I’m (back) on a boat

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NOAA R/V Hi’ialakai

It’s been four years since I’ve been to sea, five since I was out on a NOAA ship. We’re embarking on a 26-day journey to drop off 14 field campers for the Hawaiian Monk Seal Research Program (HMSRP). They’ll camp on remote atolls until September, taking daily surveys/censuses of the seals, marking them with bleach (id numbers) so they can be identified at a distance, flipper tagging new pups, and intervening in a variety of beneficial ways to aid in monk seal survival (disentangling from fishing gear, lancing abscesses, re-uniting moms and pups who’ve been separated, intervening when there’s an aggressive male seal threatening a pup, etc.). Basically it’s the annual 3-month-long fairy godparent visit for the species. A recent calculation estimates that 30% of this endangered population is alive today due to the efforts of this program. (learn more about HMSRP here: http://www.pifsc.noaa.gov/hawaiian_monk_seal/index.php or search for the Hawaiian Monk Seal Research Program or HMSRP on facebook)

An added bonus for this trip is that, for the first time, we have the option of picking up young seals that are either emaciated or ill, and bringing them down to the newly opened monk seal hospital in Kona (part of the Marine Mammal Center). There they can be treated, hopefully recover from whatever ails them, and then catch a ride back up to the Northwestern Hawaiian Islands in September for the pick-up cruise.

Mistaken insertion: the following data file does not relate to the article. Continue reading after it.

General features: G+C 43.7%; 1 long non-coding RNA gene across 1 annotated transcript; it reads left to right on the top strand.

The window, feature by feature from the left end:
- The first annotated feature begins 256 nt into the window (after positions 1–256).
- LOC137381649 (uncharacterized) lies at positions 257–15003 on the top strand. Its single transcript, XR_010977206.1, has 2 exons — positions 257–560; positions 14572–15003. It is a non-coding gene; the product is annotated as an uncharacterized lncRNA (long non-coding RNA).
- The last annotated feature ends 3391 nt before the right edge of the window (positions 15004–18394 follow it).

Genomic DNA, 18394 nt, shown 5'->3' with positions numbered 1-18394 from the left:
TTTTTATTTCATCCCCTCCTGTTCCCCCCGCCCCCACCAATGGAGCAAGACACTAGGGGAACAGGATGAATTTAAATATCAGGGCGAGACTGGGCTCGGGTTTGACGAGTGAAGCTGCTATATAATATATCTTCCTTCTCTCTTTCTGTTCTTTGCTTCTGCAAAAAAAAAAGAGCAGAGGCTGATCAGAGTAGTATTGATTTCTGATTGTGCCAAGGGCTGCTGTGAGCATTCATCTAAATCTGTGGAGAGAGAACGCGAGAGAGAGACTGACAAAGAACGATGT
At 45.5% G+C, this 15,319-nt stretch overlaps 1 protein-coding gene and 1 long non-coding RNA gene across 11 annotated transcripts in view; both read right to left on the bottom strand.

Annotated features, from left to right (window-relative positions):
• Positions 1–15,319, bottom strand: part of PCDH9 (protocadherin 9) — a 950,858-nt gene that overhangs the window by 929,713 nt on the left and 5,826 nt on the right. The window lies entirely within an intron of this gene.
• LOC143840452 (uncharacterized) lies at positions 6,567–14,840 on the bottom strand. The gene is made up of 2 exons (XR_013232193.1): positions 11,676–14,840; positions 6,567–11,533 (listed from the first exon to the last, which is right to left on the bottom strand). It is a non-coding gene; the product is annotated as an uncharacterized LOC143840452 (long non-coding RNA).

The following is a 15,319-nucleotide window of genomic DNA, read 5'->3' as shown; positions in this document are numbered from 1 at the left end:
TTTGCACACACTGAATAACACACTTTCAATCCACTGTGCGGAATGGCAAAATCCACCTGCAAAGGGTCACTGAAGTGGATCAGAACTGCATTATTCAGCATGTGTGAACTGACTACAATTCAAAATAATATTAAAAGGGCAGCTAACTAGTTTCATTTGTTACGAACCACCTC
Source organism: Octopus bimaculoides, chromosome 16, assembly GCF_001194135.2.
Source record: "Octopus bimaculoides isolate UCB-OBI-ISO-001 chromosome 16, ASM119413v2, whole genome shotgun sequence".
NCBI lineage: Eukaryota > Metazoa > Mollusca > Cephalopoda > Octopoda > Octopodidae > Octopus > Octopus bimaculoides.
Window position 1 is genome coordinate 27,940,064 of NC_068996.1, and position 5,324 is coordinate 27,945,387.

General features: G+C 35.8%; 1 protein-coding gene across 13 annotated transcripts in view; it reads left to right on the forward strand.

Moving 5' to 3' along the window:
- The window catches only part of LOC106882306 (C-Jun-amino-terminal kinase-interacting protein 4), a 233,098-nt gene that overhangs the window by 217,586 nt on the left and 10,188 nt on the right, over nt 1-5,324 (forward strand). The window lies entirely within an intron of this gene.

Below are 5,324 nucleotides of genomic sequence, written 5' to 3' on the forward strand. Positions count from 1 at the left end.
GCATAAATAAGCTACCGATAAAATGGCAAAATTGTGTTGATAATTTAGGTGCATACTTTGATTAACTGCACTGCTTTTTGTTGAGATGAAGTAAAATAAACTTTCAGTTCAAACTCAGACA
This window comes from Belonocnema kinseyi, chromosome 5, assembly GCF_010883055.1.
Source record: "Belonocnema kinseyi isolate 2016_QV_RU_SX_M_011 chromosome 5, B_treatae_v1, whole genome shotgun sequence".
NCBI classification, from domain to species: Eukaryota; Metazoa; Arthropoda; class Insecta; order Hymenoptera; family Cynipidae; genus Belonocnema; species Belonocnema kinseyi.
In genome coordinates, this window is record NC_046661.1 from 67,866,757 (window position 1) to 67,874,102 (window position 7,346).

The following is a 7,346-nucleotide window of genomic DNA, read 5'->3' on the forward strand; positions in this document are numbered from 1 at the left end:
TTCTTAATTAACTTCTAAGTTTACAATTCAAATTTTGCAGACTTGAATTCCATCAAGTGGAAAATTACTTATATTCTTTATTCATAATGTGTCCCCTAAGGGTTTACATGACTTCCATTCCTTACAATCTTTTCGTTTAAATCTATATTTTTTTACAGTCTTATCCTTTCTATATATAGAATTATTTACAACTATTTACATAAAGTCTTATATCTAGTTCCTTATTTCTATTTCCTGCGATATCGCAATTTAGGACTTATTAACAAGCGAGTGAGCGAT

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Diamondhead in the distance as we leave Honolulu

 

A lot of what I’ve written above will sound incredibly interventionist to any wildlife biologist, and it is. The hairs might be standing on the back of your neck, or you’re wincing and your sphincter is tightening. We’re all trained to observe animals in their natural environment and not take any actions that would alter their behavior. But this species sits on the edge between recovery and extinction, and if these actions can keep the species viable in the wild, then they’re worth the carefully weighed impact on the animal, and the effort, time, money, anxiety and stress of the dedicated team that says ‘not on my watch’.

There are two principal NOAA Research Vessels (R/Vs) used by PIFSC (Pacific Islands Fisheries Science Center, where I work). The ship the monk seal program is used to sailing on, and the ship I’ve been on once before, is the NOAA R/V Oscar Elton Sette. This year, due to scheduling conflicts, we are heading up to the Northwestern Hawaiian Islands aboard the NOAA R/V Hi’ialakai. I’ve never been on this ship, and but it’s a T-AGOS class ex-Navy ship with a very similar internal layout to the ship I knew and loved best, the McArthur II. So it feels familiar even though I’ve never been here before. But a ship’s personality is determined by her people, and I’m only beginning to meet the crew and officers. (so far so good)

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